infrastructure bill

Local Officials Hoping Infrastructure Bill Will Benefit Regional Transportation

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Infusion Of Funds Could Put Gateway Program On Track


The United States Senate last week passed a $1.2 trillion infrastructure package, the largest upgrade to the country’s roads, bridges, pipes, ports and broadband in decades. Rockland County is hoping to cash in on this historic spending bill.

The package contains $550 billion in new investments, including funds for electric car charging stations and zero-emission school buses. The spending is mostly paid for without raising taxes. Most of the funding comes from repurposing unspent coronavirus relief money and tightening enforcement on reporting gains from cryptocurrency investments.

The bill would add about $256 billion to the debt, according to the Congressional Budget Office.

In a refreshing change of pace in national politics, the plan garnered significant support from both Democrats and Republicans in the Senate, but there are still a few steps to go before it becomes law. It must also pass the House of Representatives, where tweaks are expected. Then the House and Senate will hash out their differences before sending a final bill to President Biden.

Meanwhile, movement on the bill could have a positive impact on Rockland County and the Hudson Valley region.

“We are pleased to see that the Senate Infrastructure Investment and Jobs Act passed last week will provide funding for projects like the Gateway Program, the completion of which is vital to Rockland County and the economic well-being of the NY Metro region,” said County Executive Ed Day. “As the most historically underserved county in our region, this kind of investment in transit and infrastructure improvements is exactly what Rockland County needs. I urge State transportation officials in NY and NJ to prioritize Gateway to receive a significant allocation of these infrastructure and transit funds.”

The Gateway Program, including a new set of Hudson River passenger rail tunnels, could provide for a future one-seat rail ride from Rockland to Manhattan. “Gateway could benefit from the Senate bill’s funding allocated to the Federal Transit Administration’s capital investment program, as well as the $16 billion set aside for major projects deemed to provide substantial economic benefit and the $30 billion earmarked for Amtrak’s Northeast Corridor,” said Day.

“Rockland County, like so many communities across our country, is in need of bold investment to bring our infrastructure into the 21st century,” said Congressman Mondaire Jones (D-NY). “From improvements to our roads and bridges to investments in human infrastructure like child care and Medicare expansion, the bipartisan infrastructure deal and the $3.5 trillion reconciliation package will together be transformative for our district by creating jobs, stimulating our economy, and ensuring Rockland remains a world-class place to work and live for decades to come.”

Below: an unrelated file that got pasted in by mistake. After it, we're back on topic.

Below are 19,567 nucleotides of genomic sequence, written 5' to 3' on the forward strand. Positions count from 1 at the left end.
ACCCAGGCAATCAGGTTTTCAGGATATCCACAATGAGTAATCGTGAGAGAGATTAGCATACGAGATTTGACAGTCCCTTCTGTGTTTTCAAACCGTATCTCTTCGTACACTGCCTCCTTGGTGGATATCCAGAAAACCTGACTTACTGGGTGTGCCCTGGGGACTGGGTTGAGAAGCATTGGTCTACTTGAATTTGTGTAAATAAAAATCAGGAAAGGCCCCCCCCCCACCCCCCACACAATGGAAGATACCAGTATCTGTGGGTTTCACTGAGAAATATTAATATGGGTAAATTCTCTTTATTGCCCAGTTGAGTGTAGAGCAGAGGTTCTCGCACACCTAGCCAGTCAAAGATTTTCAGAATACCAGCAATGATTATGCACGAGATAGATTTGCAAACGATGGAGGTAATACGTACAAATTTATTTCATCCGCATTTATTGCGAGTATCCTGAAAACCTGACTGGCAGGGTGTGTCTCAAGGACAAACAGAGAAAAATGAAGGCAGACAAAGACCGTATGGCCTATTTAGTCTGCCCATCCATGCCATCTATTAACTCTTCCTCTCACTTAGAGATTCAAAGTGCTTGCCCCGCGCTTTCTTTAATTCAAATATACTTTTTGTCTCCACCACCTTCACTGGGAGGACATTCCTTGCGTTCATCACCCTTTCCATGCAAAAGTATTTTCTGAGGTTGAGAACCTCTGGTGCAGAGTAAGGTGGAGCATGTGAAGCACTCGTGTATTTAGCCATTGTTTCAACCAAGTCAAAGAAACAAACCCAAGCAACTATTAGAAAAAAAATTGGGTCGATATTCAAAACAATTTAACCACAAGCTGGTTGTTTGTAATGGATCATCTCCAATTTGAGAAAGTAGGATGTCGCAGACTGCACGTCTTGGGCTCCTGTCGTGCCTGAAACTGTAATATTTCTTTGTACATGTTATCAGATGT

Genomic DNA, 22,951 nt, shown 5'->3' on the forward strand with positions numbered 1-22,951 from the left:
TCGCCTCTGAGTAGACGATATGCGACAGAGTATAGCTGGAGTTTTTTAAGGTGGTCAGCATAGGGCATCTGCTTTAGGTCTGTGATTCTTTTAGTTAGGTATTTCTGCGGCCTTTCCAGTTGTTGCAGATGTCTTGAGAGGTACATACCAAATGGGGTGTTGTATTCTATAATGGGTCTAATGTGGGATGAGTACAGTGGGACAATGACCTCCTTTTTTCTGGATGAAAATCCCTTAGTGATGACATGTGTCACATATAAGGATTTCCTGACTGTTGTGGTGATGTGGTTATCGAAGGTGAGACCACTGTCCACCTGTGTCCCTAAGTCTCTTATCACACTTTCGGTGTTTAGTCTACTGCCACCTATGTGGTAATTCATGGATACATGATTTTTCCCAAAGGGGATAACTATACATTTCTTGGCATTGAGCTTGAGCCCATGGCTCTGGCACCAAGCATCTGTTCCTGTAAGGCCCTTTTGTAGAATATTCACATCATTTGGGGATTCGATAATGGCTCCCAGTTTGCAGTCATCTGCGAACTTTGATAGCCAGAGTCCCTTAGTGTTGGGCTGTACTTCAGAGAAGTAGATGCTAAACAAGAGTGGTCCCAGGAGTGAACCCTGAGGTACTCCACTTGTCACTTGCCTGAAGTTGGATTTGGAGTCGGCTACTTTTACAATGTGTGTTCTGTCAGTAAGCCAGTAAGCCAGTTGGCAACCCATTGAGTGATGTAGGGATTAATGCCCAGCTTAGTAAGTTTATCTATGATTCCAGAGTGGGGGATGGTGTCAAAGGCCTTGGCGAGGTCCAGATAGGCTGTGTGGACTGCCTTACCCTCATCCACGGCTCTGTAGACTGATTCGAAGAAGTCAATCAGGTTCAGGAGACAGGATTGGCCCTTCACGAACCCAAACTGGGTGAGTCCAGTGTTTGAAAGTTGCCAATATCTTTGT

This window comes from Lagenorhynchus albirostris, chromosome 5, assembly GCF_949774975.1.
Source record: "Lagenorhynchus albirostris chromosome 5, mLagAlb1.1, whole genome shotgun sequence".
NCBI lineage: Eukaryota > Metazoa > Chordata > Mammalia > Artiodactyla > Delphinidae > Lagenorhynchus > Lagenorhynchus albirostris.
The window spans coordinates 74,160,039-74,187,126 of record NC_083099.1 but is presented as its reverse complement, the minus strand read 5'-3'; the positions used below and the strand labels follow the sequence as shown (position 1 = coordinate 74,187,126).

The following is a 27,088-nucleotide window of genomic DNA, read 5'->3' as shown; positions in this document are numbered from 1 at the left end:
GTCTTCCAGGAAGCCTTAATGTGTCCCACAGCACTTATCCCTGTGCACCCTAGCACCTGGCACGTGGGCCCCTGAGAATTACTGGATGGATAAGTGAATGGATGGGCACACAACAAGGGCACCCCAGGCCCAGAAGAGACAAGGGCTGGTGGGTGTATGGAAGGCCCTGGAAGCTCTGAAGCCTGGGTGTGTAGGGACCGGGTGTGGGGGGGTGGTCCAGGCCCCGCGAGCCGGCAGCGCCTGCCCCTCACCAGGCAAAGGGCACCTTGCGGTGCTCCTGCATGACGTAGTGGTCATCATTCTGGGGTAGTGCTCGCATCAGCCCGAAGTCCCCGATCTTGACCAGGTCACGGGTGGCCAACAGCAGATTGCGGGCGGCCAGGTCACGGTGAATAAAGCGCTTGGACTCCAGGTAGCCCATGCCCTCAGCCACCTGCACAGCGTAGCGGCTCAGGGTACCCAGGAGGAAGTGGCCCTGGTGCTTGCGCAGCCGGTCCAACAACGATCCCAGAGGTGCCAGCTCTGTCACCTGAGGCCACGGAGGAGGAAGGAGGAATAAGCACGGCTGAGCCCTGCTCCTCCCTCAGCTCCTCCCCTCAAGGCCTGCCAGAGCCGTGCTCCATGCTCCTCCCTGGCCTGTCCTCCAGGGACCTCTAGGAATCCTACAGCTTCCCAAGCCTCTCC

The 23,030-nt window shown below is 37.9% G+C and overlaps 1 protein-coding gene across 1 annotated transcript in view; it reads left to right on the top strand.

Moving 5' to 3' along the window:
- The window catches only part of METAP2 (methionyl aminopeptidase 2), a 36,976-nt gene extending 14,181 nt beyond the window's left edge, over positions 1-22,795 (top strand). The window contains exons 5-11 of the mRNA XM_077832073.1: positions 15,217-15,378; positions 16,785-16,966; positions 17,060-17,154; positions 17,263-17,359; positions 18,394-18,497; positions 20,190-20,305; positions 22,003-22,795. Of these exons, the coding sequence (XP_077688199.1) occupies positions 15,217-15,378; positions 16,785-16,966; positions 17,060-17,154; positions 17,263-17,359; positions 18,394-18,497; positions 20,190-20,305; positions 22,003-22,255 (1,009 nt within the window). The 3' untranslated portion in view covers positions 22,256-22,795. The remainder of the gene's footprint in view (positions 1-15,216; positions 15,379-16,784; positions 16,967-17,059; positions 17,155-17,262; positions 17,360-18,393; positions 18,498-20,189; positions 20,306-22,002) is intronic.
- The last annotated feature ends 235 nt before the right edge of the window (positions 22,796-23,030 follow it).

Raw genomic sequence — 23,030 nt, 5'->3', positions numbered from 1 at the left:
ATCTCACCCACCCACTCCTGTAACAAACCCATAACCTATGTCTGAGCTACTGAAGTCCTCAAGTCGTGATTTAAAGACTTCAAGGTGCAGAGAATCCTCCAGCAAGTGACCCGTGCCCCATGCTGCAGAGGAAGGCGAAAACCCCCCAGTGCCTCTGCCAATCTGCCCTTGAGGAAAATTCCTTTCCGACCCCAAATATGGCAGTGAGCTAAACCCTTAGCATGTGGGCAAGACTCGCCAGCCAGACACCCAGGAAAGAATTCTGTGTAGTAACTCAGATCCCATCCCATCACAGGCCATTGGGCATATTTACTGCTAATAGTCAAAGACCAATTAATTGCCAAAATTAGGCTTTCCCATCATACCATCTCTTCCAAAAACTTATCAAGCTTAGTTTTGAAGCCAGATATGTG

Mondaire has said commuter rail must be an important part of the conversation.

Rockland residents commuting to New York City by train must take New Jersey transit to the Secaucus Junction Station, and then transfer to a different train to get to Penn Station. Jones argued that this is “deeply inconvenient” and makes Rockland less appealing for working families.

The congressman argued that the one-seat ride to New York City has  helped Westchester County flourish, and stated Rockland’s need for the same service.

The bipartisan bill is a lot less than the $2.3 trillion Biden initially asked for in the spring, but it is still a significant amount of funding for the next five years. The largest ticket item in the bill is money for building and repairing roads and bridges across the country.

America’s passenger rail system also receives a large chunk of funding for upgrades and maintenance. There is substantial funding earmarked for the Northeast Corridor, the heavily traveled route from Boston to D.C.

The bill aims to address the Transportation Department’s estimate that 40 percent of buses and 23 percent of subway and rail cars are in bad condition. The funding would go a long way toward upgrades. There is also money for new bus routes and making public transit more accessible to seniors and Americans with disabilities.

There is a major focus in the bill on expanding broadband in rural areas and low-income communities. There is a renewed focus on upgrading America’s water infrastructure. The bill includes $15 billion specifically for lead pipe replacement. There is also $10 billion to clean up man-made chemicals known as per- and polyfluoroalkyl substances.